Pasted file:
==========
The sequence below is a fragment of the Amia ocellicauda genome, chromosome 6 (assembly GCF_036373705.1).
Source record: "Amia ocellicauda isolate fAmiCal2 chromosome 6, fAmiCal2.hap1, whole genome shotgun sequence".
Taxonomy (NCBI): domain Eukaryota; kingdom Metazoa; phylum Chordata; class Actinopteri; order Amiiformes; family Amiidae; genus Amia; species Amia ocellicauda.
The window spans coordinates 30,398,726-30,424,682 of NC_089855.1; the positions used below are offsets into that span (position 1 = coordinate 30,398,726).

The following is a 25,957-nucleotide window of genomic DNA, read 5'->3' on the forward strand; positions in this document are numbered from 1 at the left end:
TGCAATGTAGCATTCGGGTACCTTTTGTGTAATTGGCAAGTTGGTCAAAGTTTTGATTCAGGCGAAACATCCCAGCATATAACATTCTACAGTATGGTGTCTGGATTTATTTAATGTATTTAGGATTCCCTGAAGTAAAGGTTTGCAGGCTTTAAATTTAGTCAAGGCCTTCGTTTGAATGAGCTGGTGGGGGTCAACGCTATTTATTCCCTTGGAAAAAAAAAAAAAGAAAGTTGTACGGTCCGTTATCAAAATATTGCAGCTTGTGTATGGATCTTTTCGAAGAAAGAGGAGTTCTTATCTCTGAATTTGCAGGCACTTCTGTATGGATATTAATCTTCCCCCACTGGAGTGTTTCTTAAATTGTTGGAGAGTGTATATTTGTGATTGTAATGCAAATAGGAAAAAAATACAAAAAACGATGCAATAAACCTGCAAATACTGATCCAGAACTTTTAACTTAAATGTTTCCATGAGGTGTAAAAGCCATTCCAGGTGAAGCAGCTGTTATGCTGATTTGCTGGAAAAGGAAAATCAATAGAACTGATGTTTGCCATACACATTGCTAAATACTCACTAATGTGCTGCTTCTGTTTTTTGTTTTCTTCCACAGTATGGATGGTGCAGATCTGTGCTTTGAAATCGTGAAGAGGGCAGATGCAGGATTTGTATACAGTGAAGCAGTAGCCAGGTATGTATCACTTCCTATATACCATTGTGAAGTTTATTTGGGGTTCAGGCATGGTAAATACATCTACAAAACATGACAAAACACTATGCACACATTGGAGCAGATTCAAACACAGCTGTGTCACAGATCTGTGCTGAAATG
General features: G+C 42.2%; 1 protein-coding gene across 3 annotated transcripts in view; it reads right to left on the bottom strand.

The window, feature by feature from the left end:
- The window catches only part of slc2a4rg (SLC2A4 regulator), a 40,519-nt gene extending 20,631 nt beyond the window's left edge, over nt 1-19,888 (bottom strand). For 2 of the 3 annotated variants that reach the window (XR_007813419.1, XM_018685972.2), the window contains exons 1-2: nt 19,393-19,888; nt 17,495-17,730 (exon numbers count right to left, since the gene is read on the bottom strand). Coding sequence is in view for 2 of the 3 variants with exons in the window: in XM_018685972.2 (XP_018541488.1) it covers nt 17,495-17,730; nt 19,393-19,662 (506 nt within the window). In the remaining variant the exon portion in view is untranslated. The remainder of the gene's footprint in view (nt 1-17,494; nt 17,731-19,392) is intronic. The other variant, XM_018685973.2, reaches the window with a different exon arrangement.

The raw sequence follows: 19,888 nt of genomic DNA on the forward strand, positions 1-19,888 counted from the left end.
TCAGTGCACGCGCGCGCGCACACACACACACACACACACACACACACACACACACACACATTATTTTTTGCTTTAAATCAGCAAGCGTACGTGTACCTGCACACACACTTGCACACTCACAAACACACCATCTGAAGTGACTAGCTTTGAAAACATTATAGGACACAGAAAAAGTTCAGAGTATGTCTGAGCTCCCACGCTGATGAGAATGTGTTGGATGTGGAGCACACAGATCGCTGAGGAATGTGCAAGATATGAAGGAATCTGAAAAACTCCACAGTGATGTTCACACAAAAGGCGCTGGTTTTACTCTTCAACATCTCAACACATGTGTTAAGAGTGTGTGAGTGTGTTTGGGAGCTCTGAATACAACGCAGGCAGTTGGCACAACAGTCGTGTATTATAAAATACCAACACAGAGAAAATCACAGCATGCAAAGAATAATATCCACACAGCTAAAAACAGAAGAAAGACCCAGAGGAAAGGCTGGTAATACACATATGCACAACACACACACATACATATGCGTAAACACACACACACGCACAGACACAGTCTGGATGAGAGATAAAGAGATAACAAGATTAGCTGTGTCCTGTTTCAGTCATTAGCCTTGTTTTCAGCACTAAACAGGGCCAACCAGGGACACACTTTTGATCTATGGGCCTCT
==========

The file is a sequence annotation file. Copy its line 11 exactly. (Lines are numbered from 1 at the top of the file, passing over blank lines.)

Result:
TCAGTGCACGCGCGCGCGCACACACACACACACACACACACACACACACACACACACACATTATTTTTTGCTTTAAATCAGCAAGCGTACGTGTACCTGCACACACACTTGCACACTCACAAACACACCATCTGAAGTGACTAGCTTTGAAAACATTATAGGACACAGAAAAAGTTCAGAGTATGTCTGAGCTCCCACGCTGATGAGAATGTGTTGGATGTGGAGCACACAGATCGCTGAGGAATGTGCAAGATATGAAGGAATCTGAAAAACTCCACAGTGATGTTCACACAAAAGGCGCTGGTTTTACTCTTCAACATCTCAACACATGTGTTAAGAGTGTGTGAGTGTGTTTGGGAGCTCTGAATACAACGCAGGCAGTTGGCACAACAGTCGTGTATTATAAAATACCAACACAGAGAAAATCACAGCATGCAAAGAATAATATCCACACAGCTAAAAACAGAAGAAAGACCCAGAGGAAAGGCTGGTAATACACATATGCACAACACACACACATACATATGCGTAAACACACACACACGCACAGACACAGTCTGGATGAGAGATAAAGAGATAACAAGATTAGCTGTGTCCTGTTTCAGTCATTAGCCTTGTTTTCAGCACTAAACAGGGCCAACCAGGGACACACTTTTGATCTATGGGCCTCT